Partisan Inequality?

Dani Rodrik recently posted a picture from Larry Bartels’ latest book – in which Bartels shows that in the US, inequality rises under Republicans, and falls under Democrats. Here’s the key graph:

What’s curious about this is that it seems to be a finding restricted to the US federal system. In this paper, I look at US states, and find that while the effects are statistically significant, the magnitudes are very small. And using top incomes data, I find no systematic pattern across countries. Here are the top income results, from a chapter that I have forthcoming in the OUP Handbook of Economic Inequality. Basic result – on average, top incomes inequality rises a smidgin faster under right-wing governments (though in Australia, the pattern goes the other way). But in no case is the difference discernable from statistical noise.

Note: Top income shares from Leigh (2007) and partisan coding from Armingeon (2006). The party coding refers to whether right-wing or left-wing parties hold the largest share of cabinet posts. For simplicity, I include centre parties with left-wing parties. The mean difference refers to the mean of the column (i.e. the mean difference for countries that have data on changes in top income shares under both right-wing and left-wing parties). The p-value is from a t-test of equality between right-wing and left-wing governments, with each run of right-wing or left-wing governments treated as a separate observation (e.g. in the United Kingdom case, the period of Conservative rule from 1979-1997 would be treated as a single observation for the purpose of this t-test). For the Netherlands, there is only one run of right-wing governments during this period, so the p-value cannot be estimated. In the last row, the p-value is from a t-test that combines data from all countries.

Update, 8 Apr: On Rodrik’s blog, Bartels responds to some of his critics.

Advertisements
This entry was posted in Uncategorized. Bookmark the permalink.

7 Responses to Partisan Inequality?

  1. Andrew,

    According to Rodrik…

    … Democratic presidents generate higher income gains for all income groups (although the difference is statistically significant only for lower income groups)

    In that light would be interesting to rebuild your table for income share of bottom quintile.

    Nathan.

  2. Andrew Leigh says:

    Nathan, I agree. But Australian income surveys only started in 1968, are only really comparable from 1981, and even then are done on a quiquennial basis…

  3. Peter Whiteford says:

    Andrew

    Your response to Nathan raised the question in my mind of how one deals with lagged effects, particularly when for some countries you don’t have annual income data. For example, as you point out the first truly comparable time series on income distribution starts in 1981 with the next survey in 1985 and then 1989 or 1990, as I recall (unless you were using tax data). I recall that income inequality increased between the early and mid-1980s and even by the end of the 1980s my not have gone down to where it was at the beginning of the decade.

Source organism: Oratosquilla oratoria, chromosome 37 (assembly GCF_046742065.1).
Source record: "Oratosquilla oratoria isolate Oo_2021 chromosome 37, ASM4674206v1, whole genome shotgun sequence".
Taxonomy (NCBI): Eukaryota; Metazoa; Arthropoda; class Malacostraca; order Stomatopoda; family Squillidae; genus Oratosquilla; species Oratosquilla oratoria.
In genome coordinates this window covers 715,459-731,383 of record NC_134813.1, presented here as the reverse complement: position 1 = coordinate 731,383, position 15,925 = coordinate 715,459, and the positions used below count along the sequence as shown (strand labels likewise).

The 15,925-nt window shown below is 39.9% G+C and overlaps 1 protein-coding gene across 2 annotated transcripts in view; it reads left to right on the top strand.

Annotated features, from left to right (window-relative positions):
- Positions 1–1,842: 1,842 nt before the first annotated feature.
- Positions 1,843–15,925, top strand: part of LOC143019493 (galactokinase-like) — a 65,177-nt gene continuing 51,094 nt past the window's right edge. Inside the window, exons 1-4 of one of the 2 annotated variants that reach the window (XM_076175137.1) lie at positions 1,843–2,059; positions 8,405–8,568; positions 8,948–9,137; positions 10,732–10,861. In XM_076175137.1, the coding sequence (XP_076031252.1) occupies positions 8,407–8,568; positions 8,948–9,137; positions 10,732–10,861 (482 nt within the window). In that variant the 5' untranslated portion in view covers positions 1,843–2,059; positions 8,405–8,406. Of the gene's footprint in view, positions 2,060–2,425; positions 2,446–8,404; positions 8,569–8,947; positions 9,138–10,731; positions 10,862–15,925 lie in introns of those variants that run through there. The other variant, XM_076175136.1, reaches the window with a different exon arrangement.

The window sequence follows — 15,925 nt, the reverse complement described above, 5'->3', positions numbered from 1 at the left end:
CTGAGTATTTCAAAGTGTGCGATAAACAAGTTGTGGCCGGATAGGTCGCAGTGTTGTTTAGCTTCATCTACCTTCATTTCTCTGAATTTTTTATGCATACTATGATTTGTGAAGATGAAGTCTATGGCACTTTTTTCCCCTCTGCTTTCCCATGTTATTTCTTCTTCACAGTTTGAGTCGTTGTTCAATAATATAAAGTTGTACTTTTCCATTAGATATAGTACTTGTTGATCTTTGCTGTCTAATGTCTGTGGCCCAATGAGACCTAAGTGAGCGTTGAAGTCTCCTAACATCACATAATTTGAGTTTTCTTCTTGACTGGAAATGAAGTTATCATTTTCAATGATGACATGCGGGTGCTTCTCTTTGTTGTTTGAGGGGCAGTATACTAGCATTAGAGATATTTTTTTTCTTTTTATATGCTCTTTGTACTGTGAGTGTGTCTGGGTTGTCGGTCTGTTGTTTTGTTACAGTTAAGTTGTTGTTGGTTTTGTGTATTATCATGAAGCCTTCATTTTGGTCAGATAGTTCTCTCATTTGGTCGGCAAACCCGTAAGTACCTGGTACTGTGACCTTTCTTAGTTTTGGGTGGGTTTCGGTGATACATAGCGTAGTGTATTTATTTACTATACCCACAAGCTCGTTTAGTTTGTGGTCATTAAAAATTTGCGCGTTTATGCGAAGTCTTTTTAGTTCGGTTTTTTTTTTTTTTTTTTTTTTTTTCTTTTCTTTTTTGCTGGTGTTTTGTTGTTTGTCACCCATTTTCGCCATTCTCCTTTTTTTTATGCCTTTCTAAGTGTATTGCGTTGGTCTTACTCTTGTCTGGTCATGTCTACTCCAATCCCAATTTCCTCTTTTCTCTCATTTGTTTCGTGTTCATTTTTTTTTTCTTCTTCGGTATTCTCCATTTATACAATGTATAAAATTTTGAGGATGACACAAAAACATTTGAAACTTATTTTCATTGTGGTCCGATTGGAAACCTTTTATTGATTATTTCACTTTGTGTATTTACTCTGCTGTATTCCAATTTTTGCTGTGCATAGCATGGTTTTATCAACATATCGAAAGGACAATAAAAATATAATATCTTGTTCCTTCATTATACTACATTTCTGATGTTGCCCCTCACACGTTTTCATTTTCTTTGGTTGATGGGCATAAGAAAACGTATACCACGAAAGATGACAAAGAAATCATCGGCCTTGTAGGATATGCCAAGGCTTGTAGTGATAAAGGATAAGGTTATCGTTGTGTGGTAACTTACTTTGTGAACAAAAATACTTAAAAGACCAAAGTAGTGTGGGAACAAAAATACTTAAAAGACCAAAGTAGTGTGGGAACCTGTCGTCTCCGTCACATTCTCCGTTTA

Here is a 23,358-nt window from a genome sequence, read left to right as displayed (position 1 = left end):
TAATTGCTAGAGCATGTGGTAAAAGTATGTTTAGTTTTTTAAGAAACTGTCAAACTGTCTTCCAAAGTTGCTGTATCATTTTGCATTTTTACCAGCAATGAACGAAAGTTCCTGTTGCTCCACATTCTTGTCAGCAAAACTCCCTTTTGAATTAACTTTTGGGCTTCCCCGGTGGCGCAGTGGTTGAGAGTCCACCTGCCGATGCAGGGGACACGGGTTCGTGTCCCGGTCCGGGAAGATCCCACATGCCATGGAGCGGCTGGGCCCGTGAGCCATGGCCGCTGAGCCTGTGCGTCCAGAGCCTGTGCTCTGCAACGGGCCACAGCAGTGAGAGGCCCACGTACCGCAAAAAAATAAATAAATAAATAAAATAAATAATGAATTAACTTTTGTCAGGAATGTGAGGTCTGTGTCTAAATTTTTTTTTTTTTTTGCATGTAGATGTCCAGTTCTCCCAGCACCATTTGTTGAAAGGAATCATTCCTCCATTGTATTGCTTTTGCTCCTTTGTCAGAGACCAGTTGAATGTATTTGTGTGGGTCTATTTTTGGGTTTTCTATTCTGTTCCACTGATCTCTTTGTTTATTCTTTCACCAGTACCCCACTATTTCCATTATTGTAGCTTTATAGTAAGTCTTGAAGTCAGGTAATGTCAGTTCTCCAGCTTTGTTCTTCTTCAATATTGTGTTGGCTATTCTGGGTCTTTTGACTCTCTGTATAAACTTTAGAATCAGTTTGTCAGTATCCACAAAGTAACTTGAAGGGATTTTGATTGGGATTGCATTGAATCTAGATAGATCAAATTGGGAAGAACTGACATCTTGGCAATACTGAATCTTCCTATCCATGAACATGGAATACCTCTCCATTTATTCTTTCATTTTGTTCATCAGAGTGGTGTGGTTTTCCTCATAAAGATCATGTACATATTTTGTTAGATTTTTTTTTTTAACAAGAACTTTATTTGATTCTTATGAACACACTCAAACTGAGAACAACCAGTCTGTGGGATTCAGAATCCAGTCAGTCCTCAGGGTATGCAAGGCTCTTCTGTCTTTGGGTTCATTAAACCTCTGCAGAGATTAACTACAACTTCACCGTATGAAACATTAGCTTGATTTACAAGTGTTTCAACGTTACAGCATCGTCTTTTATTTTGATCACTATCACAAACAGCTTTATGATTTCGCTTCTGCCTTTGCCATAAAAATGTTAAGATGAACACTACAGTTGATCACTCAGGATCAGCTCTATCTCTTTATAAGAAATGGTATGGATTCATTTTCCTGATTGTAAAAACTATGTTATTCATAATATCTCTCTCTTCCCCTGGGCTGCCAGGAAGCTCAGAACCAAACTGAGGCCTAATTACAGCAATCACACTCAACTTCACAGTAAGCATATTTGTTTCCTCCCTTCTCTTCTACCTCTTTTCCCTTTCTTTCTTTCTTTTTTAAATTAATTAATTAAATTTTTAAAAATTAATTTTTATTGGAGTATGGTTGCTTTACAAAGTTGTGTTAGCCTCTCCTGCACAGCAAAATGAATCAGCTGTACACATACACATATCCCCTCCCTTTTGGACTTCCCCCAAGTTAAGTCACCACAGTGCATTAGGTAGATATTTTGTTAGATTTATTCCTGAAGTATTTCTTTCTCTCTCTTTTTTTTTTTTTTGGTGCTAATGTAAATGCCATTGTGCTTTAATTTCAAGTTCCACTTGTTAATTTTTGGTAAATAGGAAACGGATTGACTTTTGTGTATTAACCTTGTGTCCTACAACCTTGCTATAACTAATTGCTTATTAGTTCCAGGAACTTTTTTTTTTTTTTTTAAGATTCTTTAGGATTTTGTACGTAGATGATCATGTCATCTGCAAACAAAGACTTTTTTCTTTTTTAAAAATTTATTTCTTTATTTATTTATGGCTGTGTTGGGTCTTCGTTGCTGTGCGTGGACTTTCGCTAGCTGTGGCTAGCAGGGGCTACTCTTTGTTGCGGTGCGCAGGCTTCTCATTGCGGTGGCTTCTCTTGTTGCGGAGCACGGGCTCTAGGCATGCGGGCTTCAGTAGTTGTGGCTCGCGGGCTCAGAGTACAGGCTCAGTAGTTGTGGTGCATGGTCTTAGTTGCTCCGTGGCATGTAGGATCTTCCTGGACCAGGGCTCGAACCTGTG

I think that there are also policy effects that carry over from governments of opposing poltical philosophies. For example, one of the first things that the Labour government did in the UK when it was elected in 1997 was to cut benefits for lone parents (in order to meet the previous government’s spending plans). In contrast, one of the first things that the Liberal government did in 1996 in Australia was to increase benefits for lone parents through one of the new family tax benefits. (Subsequently, both increased benefits for lone parents and low income families in real terms). but the initial policy response reflected the starting point – in the case of Australia, 13 prior years of a Labor Government and in the UK 17 prior years of a Conservative government.

  4. reason says:

    I’m not sure that this:

    The p-value is from a t-test of equality between right-wing and left-wing governments, with each run of right-wing or left-wing governments treated as a separate observation (e.g. in the United Kingdom case, the period of Conservative rule from 1979-1997 would be treated as a single observation for the purpose of this t-test).

    makes sense since policies may change in each electoral cycle, and policy affects may be cumulative.

  5. Pingback: Income Inequality: A Function of Parties or Study? : Tree of Knowledge

  6. Richard Green says:

    I wonder if there is some effect in US federal governments that isn’t present in state or other national governments due to the vastly larger electorate. Since the standard deviation from the median political opinion is presumably larger accross 300 million people in a vast area than within a single state or within smaller countries (even electorates in Germany and Britain are a fraction of the US) maybe US federal elections encourage more polarisation when a president plays to the base, and policy subsequently causes these outcomes.

    Afterall, the left and right is really relevant to the internal political culture of the electorate, and a Democrat in Virginia is closer to the Republicans in Virginia than a Democrat in California, and vice versa.

  7. Molesworth says:

    Could it be that one reason why the posited link seems to be more apparent at a national level is that particular areas of policy that are primarily the responsibility of the US federal government affect income inequality more than areas within the control of the states?

    Could another be that it’s really only at a federal level that we can talk about Democrat=left and Republican=right over the time span you look at in your paper? (Given that most of the southern Democratic Governors before the 1970s were right wingers even in regional terms while there were a number of northeastern Republican Governors who were clearly on the left.)

Comments are closed.